Album review: Dizzee Rascal - 'Tongue N' Cheek (Dirtee Stank) Dizzee Rascal Tickets
Dylan Mills’ latest reveals a cartoonish yet more controlled side to his character
Either way, it’s about time we accepted that the boy in da corner who spat paranoid rage over barrages of digital artillery fire isn’t coming back. The beats on ‘Tongue N’ Cheek’ are still raw, clamorous and unpredictable, but in a springy, primary-coloured way. If you thought Calvin Harris was a div too far, then you’re going to gag on your muesli at the news one of Dizzee’s new mates is Tiësto – not that you’d ever twig that ‘Bad Behaviour’’s wriggly bassline was the work of the Dutch trance twit.
The fame-game trade-off is that Dizzee Rascal has become a bit of a caricature. For most of ‘Tongue N’ Cheek’, he portrays himself as a clowning psycho, obsessed with cash, gash and acting flash. “My attitude’s mingin’,” he rhymes memorably, “but I couldn’t give a friggin’.”
‘Road Rage’ is particularly dumb, Dizzee threatening to put fellow motorists “in an early grave”. The brilliantly lairy ‘Money Money Money’ finds him enjoying the playboy lifestyle – “You might still catch me kicking back on a luxury cruise/With a freaky model blowing me like a didgeridoo” – and to ram the point home, on ‘Bad Behaviour’ Dizzee’s high on champers’n’coke, being noshed off in his speeding Porsche.
Dizzee is simply positioning his Slim Shady-style rapping persona further away than ever from the real Dylan Mills. Occasionally he’ll undermine his boasts, letting slip that in real life he drives a Mini Cooper, and rather sensibly invests in property (“No rims on my car, no 22s/I had a mortgage way before I turned 22”). Meanwhile, there’s just about enough coarse wit to ‘Freaky Freaky’’s catalogue of sexual conquests – “My doggystyle technique’s outstanding/ Did it in a council flat on the landing” – to save it from descending into misogynistic leering.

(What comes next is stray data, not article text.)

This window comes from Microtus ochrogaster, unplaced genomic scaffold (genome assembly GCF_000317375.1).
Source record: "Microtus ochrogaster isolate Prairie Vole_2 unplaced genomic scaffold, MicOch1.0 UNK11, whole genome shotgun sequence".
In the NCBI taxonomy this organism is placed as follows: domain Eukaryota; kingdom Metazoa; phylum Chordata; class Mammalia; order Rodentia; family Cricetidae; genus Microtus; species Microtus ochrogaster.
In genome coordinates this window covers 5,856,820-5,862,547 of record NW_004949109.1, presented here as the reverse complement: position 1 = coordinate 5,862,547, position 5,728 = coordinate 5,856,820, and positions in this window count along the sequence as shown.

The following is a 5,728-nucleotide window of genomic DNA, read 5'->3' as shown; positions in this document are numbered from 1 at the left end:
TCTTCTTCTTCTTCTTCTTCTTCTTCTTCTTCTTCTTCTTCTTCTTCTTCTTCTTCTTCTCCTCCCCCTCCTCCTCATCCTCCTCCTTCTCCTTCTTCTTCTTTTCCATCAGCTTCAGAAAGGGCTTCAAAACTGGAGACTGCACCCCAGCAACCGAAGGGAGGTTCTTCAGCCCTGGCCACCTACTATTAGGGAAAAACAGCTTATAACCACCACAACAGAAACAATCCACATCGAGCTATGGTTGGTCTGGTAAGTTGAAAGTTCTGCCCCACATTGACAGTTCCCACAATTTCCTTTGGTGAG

But ‘Tongue N’ Cheek’ isn’t all ‘Bonkers’ and bonking. ‘Can’t Tek No More’ is a tear-down-Babylon skank that finds Diz getting a bit political, while ‘Dirtee Cash’ – based on the Stevie V hip-house classic of the same name – paints a compellingly grim picture of how unchecked capitalism has impacted on his old East End manor. His conclusions might be a bit clumsy, but when he likens British international policy to “straight-up extortion” and yells “Do something ’bout it, this is important!” it sounds like a rallying cry.
Then there’s ‘Leisure’, one of the best things Dizzee’s ever done. Over a minimal, squirty beat and soft synths, he skilfully dismantles the prevailing street mentality of get rich or die trying, calling out the “hardheads, lunatics and idiots” who heap misery on their own communities and give the police another excuse to target black ghettoes.
The song also proves that Dizzee can juggle his personas, that he can act the fool without totally neutering his original raw appeal. “It’s just entertainment, I do it for the pleasure,” he reminds us. Meaning that us indie snobs might have to put up with a bit more gooning rubbish like ‘Holiday’ to get to the good stuff. And if you don’t like it? “Give my balls a tickle”. Clearly, this is exactly the kind of
pop star we need.
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